Find Information About:

Drugs & Supplements

Get information and reviews on prescription drugs, over-the-counter medications, vitamins, and supplements. Search by name or medical condition.

Pill Identifier

Pill Identifier

Having trouble identifying your pills?

Enter the shape, color, or imprint of your prescription or OTC drug. Our pill identification tool will display pictures that you can compare to your pill.

Get Started
My Medicine

My Medicine

Save your medicine, check interactions, sign up for FDA alerts, create family profiles and more.

Get Started

WebMD Health Experts and Community

Talk to health experts and other people like you in WebMD's Communities. It's a safe forum where you can create or participate in support groups and discussions about health topics that interest you.

  • Second Opinion

    Second Opinion

    Read expert perspectives on popular health topics.

  • Community


    Connect with people like you, and get expert guidance on living a healthy life.

Got a health question? Get answers provided by leading organizations, doctors, and experts.

Get Answers

Sign up to receive WebMD's award-winning content delivered to your inbox.

Sign Up

Health & Baby

Font Size

Breastfed Infants Less Likely to Die

WebMD Health News

May 3, 2004 -- Breastfed infants are less likely to die in the first year of life, new research shows.

"If more U.S. mothers can be persuaded to breastfeed ... then the United States might improve its poor ranking among industrialized countries for [infant] deaths," writes lead researcher Aimin Chen, MD, PhD, an epidemiologist with the National Institute of Environmental Health Services in Research Triangle Park, N.C.

Her study -- a nationwide survey of 18,593 women -- appears in the current issue of Pediatrics.

Studies have shown that breastfeeding lowers deaths from preventable causes like infections, trauma, and sudden infant death syndrome (SIDS).

Further investigation of this protective effect is important, also, to offset concerns about the infant's possible exposure to HIV or chemical carcinogens through breast milk, writes Chen.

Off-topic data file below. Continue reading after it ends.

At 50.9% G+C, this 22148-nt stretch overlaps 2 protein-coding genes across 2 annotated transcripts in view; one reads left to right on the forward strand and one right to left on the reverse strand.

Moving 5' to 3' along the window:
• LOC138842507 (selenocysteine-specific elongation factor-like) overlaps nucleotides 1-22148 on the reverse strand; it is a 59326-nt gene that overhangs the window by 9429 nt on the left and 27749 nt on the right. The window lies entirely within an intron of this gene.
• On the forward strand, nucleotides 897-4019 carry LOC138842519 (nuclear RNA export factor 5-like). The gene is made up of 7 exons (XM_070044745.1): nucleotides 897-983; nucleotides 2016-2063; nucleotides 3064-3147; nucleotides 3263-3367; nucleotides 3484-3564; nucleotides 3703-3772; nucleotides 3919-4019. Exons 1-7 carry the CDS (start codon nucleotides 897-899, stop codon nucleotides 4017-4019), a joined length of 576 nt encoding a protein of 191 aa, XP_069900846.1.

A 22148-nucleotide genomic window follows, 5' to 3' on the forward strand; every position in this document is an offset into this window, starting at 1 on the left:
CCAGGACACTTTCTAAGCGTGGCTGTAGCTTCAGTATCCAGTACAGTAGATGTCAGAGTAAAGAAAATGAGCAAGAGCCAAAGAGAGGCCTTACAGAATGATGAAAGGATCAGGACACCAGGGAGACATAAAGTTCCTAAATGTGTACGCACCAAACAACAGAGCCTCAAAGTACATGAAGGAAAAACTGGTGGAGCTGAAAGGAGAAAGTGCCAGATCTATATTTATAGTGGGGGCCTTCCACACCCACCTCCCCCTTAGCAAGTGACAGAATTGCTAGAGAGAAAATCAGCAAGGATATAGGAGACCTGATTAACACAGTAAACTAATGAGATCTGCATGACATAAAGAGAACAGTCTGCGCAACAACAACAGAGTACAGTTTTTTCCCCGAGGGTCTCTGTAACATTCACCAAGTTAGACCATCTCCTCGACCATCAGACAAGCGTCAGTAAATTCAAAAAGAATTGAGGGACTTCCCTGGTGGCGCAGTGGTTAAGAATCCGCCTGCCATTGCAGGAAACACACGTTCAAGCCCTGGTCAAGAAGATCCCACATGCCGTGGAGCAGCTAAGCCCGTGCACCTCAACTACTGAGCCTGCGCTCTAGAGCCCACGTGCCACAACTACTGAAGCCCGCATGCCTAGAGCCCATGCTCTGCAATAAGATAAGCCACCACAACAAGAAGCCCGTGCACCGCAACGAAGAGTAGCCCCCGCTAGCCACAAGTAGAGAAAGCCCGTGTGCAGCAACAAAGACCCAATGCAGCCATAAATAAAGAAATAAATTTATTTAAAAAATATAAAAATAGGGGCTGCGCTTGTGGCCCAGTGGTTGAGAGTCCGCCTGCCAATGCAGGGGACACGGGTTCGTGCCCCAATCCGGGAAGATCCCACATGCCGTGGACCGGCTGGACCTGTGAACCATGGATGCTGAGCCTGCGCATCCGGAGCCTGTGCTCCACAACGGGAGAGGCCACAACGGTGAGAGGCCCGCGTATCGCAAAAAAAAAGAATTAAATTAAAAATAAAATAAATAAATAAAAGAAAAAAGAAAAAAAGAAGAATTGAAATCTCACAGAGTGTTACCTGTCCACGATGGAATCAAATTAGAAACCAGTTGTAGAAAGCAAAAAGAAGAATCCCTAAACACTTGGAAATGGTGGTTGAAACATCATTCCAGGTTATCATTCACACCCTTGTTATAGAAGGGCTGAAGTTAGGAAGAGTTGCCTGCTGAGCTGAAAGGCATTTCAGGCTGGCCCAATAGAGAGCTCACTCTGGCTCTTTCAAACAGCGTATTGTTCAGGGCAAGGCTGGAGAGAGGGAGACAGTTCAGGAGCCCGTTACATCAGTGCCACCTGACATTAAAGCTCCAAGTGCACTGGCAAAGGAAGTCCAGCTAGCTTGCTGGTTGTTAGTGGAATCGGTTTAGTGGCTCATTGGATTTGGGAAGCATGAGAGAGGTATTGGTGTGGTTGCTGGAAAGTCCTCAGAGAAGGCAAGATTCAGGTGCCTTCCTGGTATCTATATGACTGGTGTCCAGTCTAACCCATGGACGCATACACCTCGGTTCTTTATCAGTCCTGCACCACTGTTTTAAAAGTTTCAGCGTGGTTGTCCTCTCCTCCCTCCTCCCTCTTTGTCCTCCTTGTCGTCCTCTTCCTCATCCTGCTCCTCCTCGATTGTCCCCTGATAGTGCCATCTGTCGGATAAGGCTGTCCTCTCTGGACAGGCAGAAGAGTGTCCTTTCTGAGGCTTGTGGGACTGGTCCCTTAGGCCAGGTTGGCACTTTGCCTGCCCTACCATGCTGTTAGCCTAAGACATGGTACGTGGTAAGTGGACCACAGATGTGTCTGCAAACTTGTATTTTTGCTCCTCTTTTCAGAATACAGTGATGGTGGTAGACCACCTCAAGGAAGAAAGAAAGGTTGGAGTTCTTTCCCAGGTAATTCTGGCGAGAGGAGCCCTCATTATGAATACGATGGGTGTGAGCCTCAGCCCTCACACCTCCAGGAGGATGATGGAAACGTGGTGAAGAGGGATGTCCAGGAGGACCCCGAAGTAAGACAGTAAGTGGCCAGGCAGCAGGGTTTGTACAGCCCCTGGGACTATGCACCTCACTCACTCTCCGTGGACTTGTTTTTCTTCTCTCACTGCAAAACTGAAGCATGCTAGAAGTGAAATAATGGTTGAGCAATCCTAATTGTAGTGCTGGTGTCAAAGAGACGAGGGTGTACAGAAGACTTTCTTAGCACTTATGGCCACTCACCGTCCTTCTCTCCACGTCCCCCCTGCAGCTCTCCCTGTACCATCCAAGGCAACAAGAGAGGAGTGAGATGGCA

Chen took her data from surveys sent to 9,953 women whose babies were born alive, 3,309 whose babies were stillborn or died shortly after premature birth, and 5,332 whose babies died within their first year.

The surveys asked about the mother's prenatal care, the infant's health, whether the infant was breastfed, and how long breastfeeding lasted. Researchers also looked at the infants' death certificates. None of the deaths was due to a congenital defect or cancer.

They found that:

  • Breastfed babies were nearly 20% less likely to die in infancy.
  • The longer babies were breastfed, the lower the risk of infant death.

  • Both black and white infants had the same protection from breastfeeding.

"Breastfed children have a decreased risk of [death in infancy] in the United States," writes Chen.

Breastfeeding may protect infants from infections, but how it affects SIDS is not yet understood, she writes.

Baby's First Year Newsletter

Because every week matters, get expert advice and facts on what to expect in your baby's first year.

Today on WebMD

mother on phone holding baby
When you should call 911.
parents and baby
Unexpected ways your life will change.
baby acne
What’s normal – and what’s not.
baby asleep on moms shoulder
Help your baby get the sleep he needs.

mother holding baby at night
mother with sick child
Chinese mother breast feeding newborn baby girl
Track Your Babys Vaccines
Baby Napping 10 Dos And Donts
Woman holding feet up to camera
Father kissing newborn baby
baby gear slideshow